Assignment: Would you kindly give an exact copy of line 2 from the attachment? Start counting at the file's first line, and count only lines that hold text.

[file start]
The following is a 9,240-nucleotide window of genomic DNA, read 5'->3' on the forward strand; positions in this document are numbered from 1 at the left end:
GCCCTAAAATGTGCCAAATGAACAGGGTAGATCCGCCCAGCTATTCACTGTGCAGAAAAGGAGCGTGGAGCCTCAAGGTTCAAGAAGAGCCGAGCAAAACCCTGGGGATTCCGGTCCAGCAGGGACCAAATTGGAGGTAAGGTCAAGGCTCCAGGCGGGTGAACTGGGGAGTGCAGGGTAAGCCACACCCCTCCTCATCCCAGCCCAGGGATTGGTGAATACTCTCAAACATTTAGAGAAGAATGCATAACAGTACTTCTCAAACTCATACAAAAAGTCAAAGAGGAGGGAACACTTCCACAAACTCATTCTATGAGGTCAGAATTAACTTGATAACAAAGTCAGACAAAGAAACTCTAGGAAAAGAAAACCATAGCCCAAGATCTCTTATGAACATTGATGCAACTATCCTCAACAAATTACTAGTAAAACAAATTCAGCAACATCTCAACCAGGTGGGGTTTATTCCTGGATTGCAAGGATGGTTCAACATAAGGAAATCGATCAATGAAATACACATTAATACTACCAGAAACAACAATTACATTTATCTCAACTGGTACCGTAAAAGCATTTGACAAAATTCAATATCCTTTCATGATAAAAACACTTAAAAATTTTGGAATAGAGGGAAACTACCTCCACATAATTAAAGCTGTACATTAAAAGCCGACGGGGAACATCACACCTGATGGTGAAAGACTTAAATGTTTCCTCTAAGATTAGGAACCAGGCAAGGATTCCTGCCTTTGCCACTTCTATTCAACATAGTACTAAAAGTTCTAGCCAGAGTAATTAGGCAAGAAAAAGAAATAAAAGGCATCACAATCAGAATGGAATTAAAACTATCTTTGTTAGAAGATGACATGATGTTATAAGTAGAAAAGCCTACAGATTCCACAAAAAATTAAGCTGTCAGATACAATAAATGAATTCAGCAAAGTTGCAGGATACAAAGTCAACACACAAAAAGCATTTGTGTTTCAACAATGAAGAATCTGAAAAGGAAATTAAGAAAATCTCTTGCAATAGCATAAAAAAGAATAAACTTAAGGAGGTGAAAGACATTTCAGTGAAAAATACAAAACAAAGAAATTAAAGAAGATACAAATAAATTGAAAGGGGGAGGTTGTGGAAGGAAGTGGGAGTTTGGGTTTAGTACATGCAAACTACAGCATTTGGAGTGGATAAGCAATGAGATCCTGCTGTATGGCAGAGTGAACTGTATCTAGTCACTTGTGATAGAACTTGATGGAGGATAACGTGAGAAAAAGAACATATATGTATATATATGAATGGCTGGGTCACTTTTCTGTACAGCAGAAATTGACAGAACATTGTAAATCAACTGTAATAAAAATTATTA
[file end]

GCCCTAAAATGTGCCAAATGAACAGGGTAGATCCGCCCAGCTATTCACTGTGCAGAAAAGGAGCGTGGAGCCTCAAGGTTCAAGAAGAGCCGAGCAAAACCCTGGGGATTCCGGTCCAGCAGGGACCAAATTGGAGGTAAGGTCAAGGCTCCAGGCGGGTGAACTGGGGAGTGCAGGGTAAGCCACACCCCTCCTCATCCCAGCCCAGGGATTGGTGAATACTCTCAAACATTTAGAGAAGAATGCATAACAGTACTTCTCAAACTCATACAAAAAGTCAAAGAGGAGGGAACACTTCCACAAACTCATTCTATGAGGTCAGAATTAACTTGATAACAAAGTCAGACAAAGAAACTCTAGGAAAAGAAAACCATAGCCCAAGATCTCTTATGAACATTGATGCAACTATCCTCAACAAATTACTAGTAAAACAAATTCAGCAACATCTCAACCAGGTGGGGTTTATTCCTGGATTGCAAGGATGGTTCAACATAAGGAAATCGATCAATGAAATACACATTAATACTACCAGAAACAACAATTACATTTATCTCAACTGGTACCGTAAAAGCATTTGACAAAATTCAATATCCTTTCATGATAAAAACACTTAAAAATTTTGGAATAGAGGGAAACTACCTCCACATAATTAAAGCTGTACATTAAAAGCCGACGGGGAACATCACACCTGATGGTGAAAGACTTAAATGTTTCCTCTAAGATTAGGAACCAGGCAAGGATTCCTGCCTTTGCCACTTCTATTCAACATAGTACTAAAAGTTCTAGCCAGAGTAATTAGGCAAGAAAAAGAAATAAAAGGCATCACAATCAGAATGGAATTAAAACTATCTTTGTTAGAAGATGACATGATGTTATAAGTAGAAAAGCCTACAGATTCCACAAAAAATTAAGCTGTCAGATACAATAAATGAATTCAGCAAAGTTGCAGGATACAAAGTCAACACACAAAAAGCATTTGTGTTTCAACAATGAAGAATCTGAAAAGGAAATTAAGAAAATCTCTTGCAATAGCATAAAAAAGAATAAACTTAAGGAGGTGAAAGACATTTCAGTGAAAAATACAAAACAAAGAAATTAAAGAAGATACAAATAAATTGAAAGGGGGAGGTTGTGGAAGGAAGTGGGAGTTTGGGTTTAGTACATGCAAACTACAGCATTTGGAGTGGATAAGCAATGAGATCCTGCTGTATGGCAGAGTGAACTGTATCTAGTCACTTGTGATAGAACTTGATGGAGGATAACGTGAGAAAAAGAACATATATGTATATATATGAATGGCTGGGTCACTTTTCTGTACAGCAGAAATTGACAGAACATTGTAAATCAACTGTAATAAAAATTATTA